Implantable Dust-Sized Sensors to Monitor Health

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PostPosted: Fri Aug 18, 2006 1:52 pm    Post subject: Implantable Dust-Sized Sensors to Monitor Health Reply with quote

Tiny, multipurpose sensors, based on flash memory, could detect everything from blood pressure to toxic compounds.

A small speck of a sensor -- no wider than a human hair -- can detect light, pressure, temperature, and the presence of certain chemicals. The device, which uses flash-memory technology, the same memory used in some iPods, could eventually be employed in a wide variety of applications, including better drug-screening tests, the continuous monitoring of the health of organs and blood vessels, and as tiny sensors for detecting chemicals in the environment.

The sensors, invented by Edwin Kan, professor of electrical and computer engineering at Cornell University, are now being developed for commercial use by Transonic Systems in Ithaca, NY. The first such application, which could be available in five years, will probably be for studying and monitoring blood flow, pressure, and temperature in the small blood vessels of lab animals, an important part of drug trials, says Transonic project engineer Bruce McKee. In such an application, the sensors would be implanted in the bloodstream of animals.

In fact, because the sensors are so small and consume so little power, McKee says it's possible they could be permanently implanted in the human body, along with a radio for communications and a power source. Such an implant could continuously monitor the health of organs or levels of certain compounds. Or an implanted pressure sensor, he says, might be useful for monitoring the pressure inside the eyes of those with glaucoma, a leading cause of blindness that's associated with increased eye pressure.

The sensor is based on the transistors in flash memory, the type of memory used in digital cameras, some portable electronics, and cell phones. Flash memory stores information by changing the electrical charge in a structure called a floating gate. Kan has added "sensing gates" to these
transistors that, depending on the material they're made of, will selectively change their charge in response to pressure, heat, light, or the presence of certain molecules. This change in charge, in turn, alters the charge in the floating gate, which can then be detected the way information is normally retrieved from flash memory.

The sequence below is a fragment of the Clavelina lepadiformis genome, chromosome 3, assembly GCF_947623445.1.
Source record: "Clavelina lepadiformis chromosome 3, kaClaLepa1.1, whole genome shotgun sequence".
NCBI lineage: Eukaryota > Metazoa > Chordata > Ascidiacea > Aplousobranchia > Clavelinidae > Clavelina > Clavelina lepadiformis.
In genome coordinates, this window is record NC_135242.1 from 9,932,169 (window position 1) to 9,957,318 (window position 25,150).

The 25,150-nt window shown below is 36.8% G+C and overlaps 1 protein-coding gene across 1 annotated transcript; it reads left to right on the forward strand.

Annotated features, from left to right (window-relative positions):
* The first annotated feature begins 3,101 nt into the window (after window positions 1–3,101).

Kan has built prototype sensors measuring 100 micrometers on a side, but says they could be made much smaller. Right now, the sensors communicate their information and receive power via wires. Adding a radio and power for a permanently implantable wireless device will increase the overall size to a couple of square millimeters, Kan says.

The Cornell research is part of a growing effort to develop implantable sensors. One example already in production is a pill that once swallowed can take pictures of the intestine and send them wirelessly to a computer. Kan says his devices are much smaller and would require significantly less power.

The flash-based system is a general platform that could be used for a wide variety of sensing applications, says Bradley Minch, professor of electrical and computer engineering currently at Olin College; while a professor at Cornell, he worked with Kan to develop an earlier version of the sensor. These sensors should also be easy to manufacture, he says, since they are similar to existing flash-memory devices.

Joseph Paradiso, a professor in MIT's Media Lab who develops wireless sensor networks, says the approach is "intriguing." Given the high density possible with flash memory cells, he says it may be possible to make arrays of sensors for detecting various chemicals -- all on one chip. The sensors might be useful as part of sensor networks, he says, perhaps embedded in the "skin" of robots, for detecting things such as pressure and temperature in addition to chemicals.

"Anything like this is great, and there are always applications that people come up with," Paradiso says.

by Kevin Bullis

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This story was first posted on 16th June 2006.
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